Laura: Right. Yes. So just to let you guys know, if you're a mom at home who's wondering why is it so hard to share the gospel, Emily and I literally sort of do it for a living now—not a living but we do it all the time. And we still find it to be incredibly hard to do it in our everyday life. And I think there's a lot of reasons for this, right? I mean, there's the element of our family has just a lot of needs that feel urgent or they kind of feel all consuming. And so, it can take a lot of us just to love those in front of us and invest well in front of us or even just being tired. I mean I think that's that's something that is a real thing but also can be kind of used as an excuse to host someone that maybe you don't know very well or feel like, "I'm already so physically and emotionally drained and now I'm going to go talk to this person who's kind of emotionally draining for me maybe." So those can be definite real hindrances.

Emily: Yeah. I know for me too there's this element of not knowing where to start. I maybe see missionaries or people who are church planters and I'm like, "Oh great, that makes sense." But I don't always know what it looks like in my own context. How to meet more unbelievers without being totally awkward or just kind of constructing a situation that's not real. And so it can be a barrier just to think outside the box and see what's right in front of me.

Laura: All right. Or maybe past efforts like Emily and I were just sharing like the times where we do kind of feel like we want to be brave and get out and do it maybe something it failed. Maybe we've felt really embarrassed or maybe we were rejected—definitely things like that have happened to me in my past that makes me just feel like it's not even worth it. I don't want to go through that emotional toil.

Emily: Or I think just feel uncomfortable talking about God and the gospel. I mean there's an element of fluency in it that really only comes as we practice and as the things of the Lord roll off of our tongue in everyday conversation. And even if they do, it can still be challenging because the language you might use with an unbeliever to talk about the gospel is probably a little bit different than what you may use at church—just in terms of understandability. So there are definitely a lot of barriers but still very important.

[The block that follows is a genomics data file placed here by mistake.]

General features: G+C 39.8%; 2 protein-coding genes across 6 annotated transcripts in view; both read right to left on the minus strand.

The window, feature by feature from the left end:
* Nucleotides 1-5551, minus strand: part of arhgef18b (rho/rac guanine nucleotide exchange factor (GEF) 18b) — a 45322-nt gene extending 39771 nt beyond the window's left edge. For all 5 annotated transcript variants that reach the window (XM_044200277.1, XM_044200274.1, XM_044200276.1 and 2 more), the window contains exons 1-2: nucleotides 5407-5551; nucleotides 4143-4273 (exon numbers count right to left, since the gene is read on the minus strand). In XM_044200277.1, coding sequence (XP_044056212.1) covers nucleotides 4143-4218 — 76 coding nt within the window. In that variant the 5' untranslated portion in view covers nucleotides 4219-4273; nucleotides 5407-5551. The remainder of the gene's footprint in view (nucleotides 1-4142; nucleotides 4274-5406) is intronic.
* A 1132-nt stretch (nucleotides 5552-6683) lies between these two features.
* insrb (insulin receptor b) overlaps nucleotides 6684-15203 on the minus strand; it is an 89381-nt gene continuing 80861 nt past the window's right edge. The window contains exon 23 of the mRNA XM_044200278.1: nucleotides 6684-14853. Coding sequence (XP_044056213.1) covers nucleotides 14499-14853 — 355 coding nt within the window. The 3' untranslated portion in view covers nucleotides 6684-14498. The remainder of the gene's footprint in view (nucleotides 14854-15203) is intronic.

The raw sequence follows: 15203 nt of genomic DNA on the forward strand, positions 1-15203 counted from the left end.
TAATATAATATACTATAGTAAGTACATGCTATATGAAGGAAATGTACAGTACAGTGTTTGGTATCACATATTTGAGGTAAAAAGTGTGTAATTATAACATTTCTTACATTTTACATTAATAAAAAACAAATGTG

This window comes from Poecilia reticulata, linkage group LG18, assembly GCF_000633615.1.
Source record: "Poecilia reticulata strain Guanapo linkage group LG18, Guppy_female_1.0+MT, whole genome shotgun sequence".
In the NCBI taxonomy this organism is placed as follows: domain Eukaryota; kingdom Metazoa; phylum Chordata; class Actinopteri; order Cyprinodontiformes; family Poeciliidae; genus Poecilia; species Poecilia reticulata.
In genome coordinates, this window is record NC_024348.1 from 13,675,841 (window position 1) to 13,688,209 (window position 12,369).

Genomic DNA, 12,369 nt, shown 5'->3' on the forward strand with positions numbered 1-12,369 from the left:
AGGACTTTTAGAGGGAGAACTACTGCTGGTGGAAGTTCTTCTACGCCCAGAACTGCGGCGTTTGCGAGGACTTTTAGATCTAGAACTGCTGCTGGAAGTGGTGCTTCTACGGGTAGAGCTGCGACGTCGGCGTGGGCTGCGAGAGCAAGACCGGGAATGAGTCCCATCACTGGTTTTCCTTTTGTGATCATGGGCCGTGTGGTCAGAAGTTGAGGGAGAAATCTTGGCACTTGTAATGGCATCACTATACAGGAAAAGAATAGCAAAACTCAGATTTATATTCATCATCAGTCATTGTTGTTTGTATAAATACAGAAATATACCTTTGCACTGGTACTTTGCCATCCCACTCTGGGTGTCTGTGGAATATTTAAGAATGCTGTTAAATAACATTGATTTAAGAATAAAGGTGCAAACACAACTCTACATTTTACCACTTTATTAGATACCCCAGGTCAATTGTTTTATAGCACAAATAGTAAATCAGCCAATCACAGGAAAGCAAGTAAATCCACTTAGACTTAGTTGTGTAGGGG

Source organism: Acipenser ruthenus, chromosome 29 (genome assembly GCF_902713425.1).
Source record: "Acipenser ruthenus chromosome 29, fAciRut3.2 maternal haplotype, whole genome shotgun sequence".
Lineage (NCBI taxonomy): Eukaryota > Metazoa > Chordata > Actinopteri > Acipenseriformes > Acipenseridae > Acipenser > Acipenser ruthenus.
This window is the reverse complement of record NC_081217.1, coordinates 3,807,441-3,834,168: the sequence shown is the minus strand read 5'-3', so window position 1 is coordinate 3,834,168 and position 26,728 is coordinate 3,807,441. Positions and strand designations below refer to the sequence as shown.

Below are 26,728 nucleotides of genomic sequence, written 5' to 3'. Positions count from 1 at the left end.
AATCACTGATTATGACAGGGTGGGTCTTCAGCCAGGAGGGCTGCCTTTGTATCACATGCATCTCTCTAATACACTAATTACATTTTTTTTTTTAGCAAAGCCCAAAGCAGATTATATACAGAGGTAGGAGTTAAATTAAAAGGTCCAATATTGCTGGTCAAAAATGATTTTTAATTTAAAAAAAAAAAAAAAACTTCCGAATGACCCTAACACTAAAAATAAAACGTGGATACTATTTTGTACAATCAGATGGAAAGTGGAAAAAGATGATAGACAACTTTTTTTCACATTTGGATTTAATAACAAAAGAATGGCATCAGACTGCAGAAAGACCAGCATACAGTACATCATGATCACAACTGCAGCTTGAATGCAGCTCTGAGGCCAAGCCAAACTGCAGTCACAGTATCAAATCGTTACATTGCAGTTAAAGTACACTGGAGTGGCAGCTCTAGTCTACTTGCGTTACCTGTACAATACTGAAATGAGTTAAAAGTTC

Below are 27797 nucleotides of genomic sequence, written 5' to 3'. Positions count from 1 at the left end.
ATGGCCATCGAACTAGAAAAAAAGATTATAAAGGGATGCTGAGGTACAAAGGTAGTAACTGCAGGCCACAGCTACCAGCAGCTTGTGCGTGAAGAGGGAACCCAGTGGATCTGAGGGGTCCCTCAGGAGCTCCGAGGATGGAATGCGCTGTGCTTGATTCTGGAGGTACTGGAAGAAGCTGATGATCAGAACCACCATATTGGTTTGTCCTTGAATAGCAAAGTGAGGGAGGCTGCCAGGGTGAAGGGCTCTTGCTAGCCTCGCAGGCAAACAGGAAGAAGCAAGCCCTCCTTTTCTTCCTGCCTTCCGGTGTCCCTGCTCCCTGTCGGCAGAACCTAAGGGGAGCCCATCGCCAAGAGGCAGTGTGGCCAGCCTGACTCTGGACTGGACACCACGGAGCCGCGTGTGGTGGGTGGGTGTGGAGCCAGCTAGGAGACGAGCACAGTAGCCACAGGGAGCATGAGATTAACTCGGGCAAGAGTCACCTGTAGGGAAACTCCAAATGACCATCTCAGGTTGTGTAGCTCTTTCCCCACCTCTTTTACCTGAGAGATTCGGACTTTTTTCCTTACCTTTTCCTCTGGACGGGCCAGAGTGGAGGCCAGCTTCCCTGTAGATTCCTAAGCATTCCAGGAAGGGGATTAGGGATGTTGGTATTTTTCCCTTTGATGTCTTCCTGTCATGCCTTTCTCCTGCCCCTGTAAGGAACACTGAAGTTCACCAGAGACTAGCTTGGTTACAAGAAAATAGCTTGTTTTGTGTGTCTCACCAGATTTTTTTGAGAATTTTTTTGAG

Laura: Yeah. Bouncing off of what you said, Em, of feeling like you need to have a robust theology or getting nervous about getting until some kind of theological argument you know where somebody maybe wants to pick a hole. That can be really daunting, but you know the reality of the gospel is what we talk about here on every single show at Risen Motherhood. You can tell it a lot of different ways with different words but as long as you have that essence in there, then what's great is that all you have to do is be able to explain how God did that for you. You can tell your story within that context. That's all you need to really know to share the gospel. If you're feeling like, "Oh I'm scared to do this because I don't have the right words or I don't know how to frame it up," we're going to get to talking a little bit deeper about what to do if you're feeling that way. But just remember that that's really what it is. That is sharing the gospel. If you know that story, if you know the story of how God saved you from your sin and death, then you know how to share the gospel.

Emily: Yeah, and I think the gospel then transforms us and our lives and changes our heart. So if we are extremely grateful for that and we have truly been transformed and we know the hope that we have forever, that is going to make us want to love God with all of our heart, soul, mind, and strength which is the first and greatest commandment. And it's going to propel us towards the second commandment which is the great commission—going out and making disciples, loving others in the name of Christ. And that is really where this evangelism peace comes into play. If he's done this for us, then we want to go to the ends of the earth and tell everyone. Because the reality is everyone is going to live forever. What is the reality of their forever going to be though? Is it going to be with God, where he's going to make all things new and restore everything and there's going to be joy? Or is it going to be apart from God, where there's going to be no eternal punishment and sadness and weeping and gnashing of teeth? And so if we really believe that, then there has to be an element of us telling that. There is a verse in Romans that talks about Paul saying, "I am not ashamed of the gospel for it is the power of God for salvation to everyone who believes." And he also goes on to say that, "faith comes from hearing and hearing through the word of Christ." So, we definitely have that commission as believers to help people hear the good news. It's great news.